markets.  If so, what part of the globe?  

DRAHO:  Well, particularly Asia, because 70 percent of the market is based 

in Asia so you can generally like emerging markets.  I think the reaction 

this morning in China with Chinese equities up 6 percent on this news kind 

of speaks to the fact that — well, U.S. markets have kind of priced in 

some good news on the Fed and on trade.  There`s definitely hasn`t been the 

case as much overseas, particularly in Asia.  

So, that`s an area where we still think is attractive as you get kind of 

better news on trade.  We`re also seeing some of the data in China showing 

to the signs of kind of green shoots after a lot of stimulus.  If that 

plays out, there`s definitely more upside in emerging markets.  

HERERA:  OK.  So, you know, for so long, this market was obsessed with 

trade, and to a certain extent, still is.  But with progress apparently 

being made, according to the president and others, what else is going to 

drive this market forward now that that at least is out of the way?  

DRAHO:  Well, I think the biggest thing that the market will focus on from 

here on is the growth outlook.  And the U.S. and overseas, and what does it 

mean for corporate earnings.  We know we`re going to see some soft data in 

the first quarter, what would people want to see and where the real market 

debate will be from here on out is, is the slowdown we`ve seen over the 

past few months of a mini-cycle slowdown and we`re going reaccelerate 

through the middle of the year, or is this actually a more ominous sign 

that growth is going to continue to be weak and risk a recession if not 

this year than next year is rising.  

I think that`s what the market will need to see is get comfort that it`s 

sort of a temporary blip.  

HERERA:  On that note, Jason, thank you.  

DRAHO:  My pleasure.

HERERA:  Jason Draho with UBS Global Wealth Management.  

And now to those deals that we mentioned earlier.  Let`s start with General 

Electric (NYSE:GE) which agreed to sell its biotech business to Danaher 

(NYSE:DHR) for $21 billion.  The move is a strategy reversal for GE, which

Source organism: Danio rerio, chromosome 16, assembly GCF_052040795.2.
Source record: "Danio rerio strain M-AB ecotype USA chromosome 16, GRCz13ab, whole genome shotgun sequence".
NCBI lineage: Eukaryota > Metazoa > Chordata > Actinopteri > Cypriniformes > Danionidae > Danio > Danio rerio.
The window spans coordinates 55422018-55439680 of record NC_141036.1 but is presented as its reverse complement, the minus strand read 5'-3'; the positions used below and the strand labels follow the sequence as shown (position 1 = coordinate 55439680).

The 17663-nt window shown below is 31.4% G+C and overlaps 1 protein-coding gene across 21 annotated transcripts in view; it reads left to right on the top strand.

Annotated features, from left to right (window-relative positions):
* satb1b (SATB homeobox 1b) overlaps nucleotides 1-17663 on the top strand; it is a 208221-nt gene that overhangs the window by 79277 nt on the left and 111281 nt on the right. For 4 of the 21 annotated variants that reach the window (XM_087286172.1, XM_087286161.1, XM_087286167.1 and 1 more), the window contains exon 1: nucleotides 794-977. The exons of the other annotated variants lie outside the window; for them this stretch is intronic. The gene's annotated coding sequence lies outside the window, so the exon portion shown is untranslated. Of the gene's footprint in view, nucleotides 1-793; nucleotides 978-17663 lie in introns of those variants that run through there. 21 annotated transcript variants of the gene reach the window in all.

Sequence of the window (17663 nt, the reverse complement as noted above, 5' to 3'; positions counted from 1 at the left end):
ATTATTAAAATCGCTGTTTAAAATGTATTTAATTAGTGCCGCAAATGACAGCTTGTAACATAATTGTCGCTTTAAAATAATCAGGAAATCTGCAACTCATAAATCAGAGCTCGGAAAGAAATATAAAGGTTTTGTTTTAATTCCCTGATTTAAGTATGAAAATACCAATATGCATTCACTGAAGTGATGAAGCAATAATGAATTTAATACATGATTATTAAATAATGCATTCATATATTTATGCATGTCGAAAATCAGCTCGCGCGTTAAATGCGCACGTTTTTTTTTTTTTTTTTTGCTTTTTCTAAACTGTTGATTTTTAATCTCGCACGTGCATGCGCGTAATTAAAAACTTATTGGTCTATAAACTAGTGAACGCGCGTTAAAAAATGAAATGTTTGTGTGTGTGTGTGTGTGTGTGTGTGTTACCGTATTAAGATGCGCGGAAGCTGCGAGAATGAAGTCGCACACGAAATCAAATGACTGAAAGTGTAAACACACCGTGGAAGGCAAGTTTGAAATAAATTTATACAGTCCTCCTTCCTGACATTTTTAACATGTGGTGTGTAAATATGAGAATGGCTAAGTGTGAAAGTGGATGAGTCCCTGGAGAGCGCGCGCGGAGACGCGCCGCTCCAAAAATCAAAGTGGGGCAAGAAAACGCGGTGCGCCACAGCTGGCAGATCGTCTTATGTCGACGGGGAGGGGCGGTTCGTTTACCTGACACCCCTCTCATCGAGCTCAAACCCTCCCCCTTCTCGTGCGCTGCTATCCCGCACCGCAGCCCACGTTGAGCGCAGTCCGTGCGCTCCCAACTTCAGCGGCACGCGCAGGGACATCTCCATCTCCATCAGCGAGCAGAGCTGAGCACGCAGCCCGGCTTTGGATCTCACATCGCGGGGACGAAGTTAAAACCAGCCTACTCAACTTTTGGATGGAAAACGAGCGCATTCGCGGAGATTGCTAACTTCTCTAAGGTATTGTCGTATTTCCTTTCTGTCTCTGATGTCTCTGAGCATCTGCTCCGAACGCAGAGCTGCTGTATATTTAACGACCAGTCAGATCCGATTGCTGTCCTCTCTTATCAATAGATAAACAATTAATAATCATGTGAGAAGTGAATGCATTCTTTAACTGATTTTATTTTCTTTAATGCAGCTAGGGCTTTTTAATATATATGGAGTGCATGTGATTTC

rejected an approach by Danaher (NYSE:DHR) for that business about a year 

ago.  The proceeds of the deal will be used to trim debt, which stood at 

$121 billion at the end of December.  

Shares of GE were up more than 6 percent.  Danaher (NYSE:DHR) shares gained 

8.5 percent.  

And now to Barrick Gold (NYSE:ABX), which made an unsolicited $18 billion 

bid for Newmont Mining (NYSE:NEM).  Barrick Gold (NYSE:ABX) says the deal 

is logical for an industry battling high costs.  Newmont had previously 

announced a $10 billion takeover of Gold Corp.  And today, Barrick, Newmont 

and Gold Corp. all finished lower.  

And, finally, Roche is buying gene therapy specialist Spark Therapeutics 

for $4.3 billion.  Spark`s portfolio includes treatments for blindness and 

Huntington disease.  This deal follows a recent push among other drug 

makers into the gene therapy space.  Shares of Sparks soared 120 percent 

while Roche fell a fraction.  

Warren Buffett released his annual letter to shareholders over the weekend.  

It`s an annual event that many investors follow.  And this year, it took on 

added significance given last week`s warning by Kraft (NYSE:KFT) Heinz, a 

stock that is one of Berkshire`s major holdings.  

Becky Quick spoke with the Oracle (NASDAQ:ORCL) of Omaha and filed this 




Berkshire Hathaway (NYSE:BRK.A) chairman and CEO, Warren Buffett, put out 

his annual letter to shareholders which has become a bit of a must-read 

among the investment community.  He talked about all kinds of issues and we 

sat down with him in a wide-ranging interview, covered everything from the 

markets to the economy to Berkshire`s businesses, but we started with the